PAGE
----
Conn was examined by Dr. W. Grady Stumbo, who took a complete history, conducted a physical examination, took a chest x-ray, and performed ventilatory function studies in December of 1974. Not a "B" reader,1 Dr. Stumbo interpreted Conn's x-ray as revealing stage 1/1 q pneumoconiosis. The ventilatory function tests resulted in qualifying values, but no tracings or statement of effort were attached. Dr. Stumbo diagnosed pneumoconiosis and concluded that Conn was therefore "unemployable in his usual acceptable occupation as a coal miner."


The following February Conn was examined by Dr. W.T. Anderson, who conducted a physical examination, including chest auscultation and percussion, pulmonary function studies including spirometry, and a chest x-ray. Dr. Anderson testified that Conn's x-ray revealed early second stage pneumoconiosis and that his breathing capacity, as demonstrated by his pulmonary function studies, was definitely impaired, with FEV and FEF values both below 40% of those predicted. Conn's objective and subjective symptoms were found generally to be consistent with this diagnosis. Dr. Anderson concluded that, if asked, he would recommend that Conn be rejected for coal mining employment because of the disease's progressive nature. Dr. Anderson also opined that Conn would be precluded from any other employment because of his lack of pulmonary reserve.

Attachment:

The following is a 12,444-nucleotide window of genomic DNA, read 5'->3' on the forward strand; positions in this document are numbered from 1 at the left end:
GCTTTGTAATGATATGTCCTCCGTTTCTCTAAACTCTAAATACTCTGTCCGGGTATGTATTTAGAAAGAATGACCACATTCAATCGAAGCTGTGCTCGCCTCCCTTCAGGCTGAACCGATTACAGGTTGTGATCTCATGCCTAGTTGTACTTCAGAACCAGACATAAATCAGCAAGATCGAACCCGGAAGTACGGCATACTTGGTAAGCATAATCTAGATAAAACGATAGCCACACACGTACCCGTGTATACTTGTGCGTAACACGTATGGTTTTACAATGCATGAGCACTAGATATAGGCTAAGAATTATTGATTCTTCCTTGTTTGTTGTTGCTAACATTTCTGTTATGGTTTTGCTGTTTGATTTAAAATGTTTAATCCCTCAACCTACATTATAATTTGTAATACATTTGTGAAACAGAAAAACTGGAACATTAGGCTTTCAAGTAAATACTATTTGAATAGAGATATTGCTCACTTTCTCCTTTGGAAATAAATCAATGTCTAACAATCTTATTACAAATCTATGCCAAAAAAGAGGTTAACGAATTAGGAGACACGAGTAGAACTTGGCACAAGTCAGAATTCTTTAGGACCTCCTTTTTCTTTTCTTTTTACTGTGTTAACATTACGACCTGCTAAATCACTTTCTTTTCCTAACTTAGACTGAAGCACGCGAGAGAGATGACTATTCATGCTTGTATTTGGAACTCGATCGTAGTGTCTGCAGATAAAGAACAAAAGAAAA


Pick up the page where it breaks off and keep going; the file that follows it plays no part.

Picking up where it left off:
Subsequently, in September of 1975, Conn was seen by Dr. Ballard Wright, who performed a physical examination, EKG, pulmonary function studies, and an x-ray. Dr. Wright noted a mild increase in the AP diameter of Conn's chest with distant breath sounds, but heard no rales or rhonchi. Both the EKG and the x-ray were within normal limits, and Dr. Wright found no pneumoconiosis. The pulmonary function studies yielded FEV 1 and FVC values within normal limits; however, Dr. Wright noted some evidence of mild obstructive airway disease. Also, Conn had mild resting hypoxemia, but his blood oxygen level was normal with exercise, indicating ventilatory reserve. Dr. Wright diagnosed chronic obstructive pulmonary disease, bronchetic type, associated with physiologic evidence of small airway disease.


One month later, Dr. Lowell Martin evaluated Conn, conducting a physical examination and taking a chest x-ray. Dr. Martin's report consisted of a form letter, which included the pre-printed sentence "His Physical Examination disclosed him to be short of breath." Upon examination of Conn's x-ray, Dr. Martin, an "A" reader,2 concluded that Conn had pneumoconiosis, 1/1 q stage. The form letter also contained the pre-printed opinion that "[t]his patient should not return to underground coal mining because of his silicosis."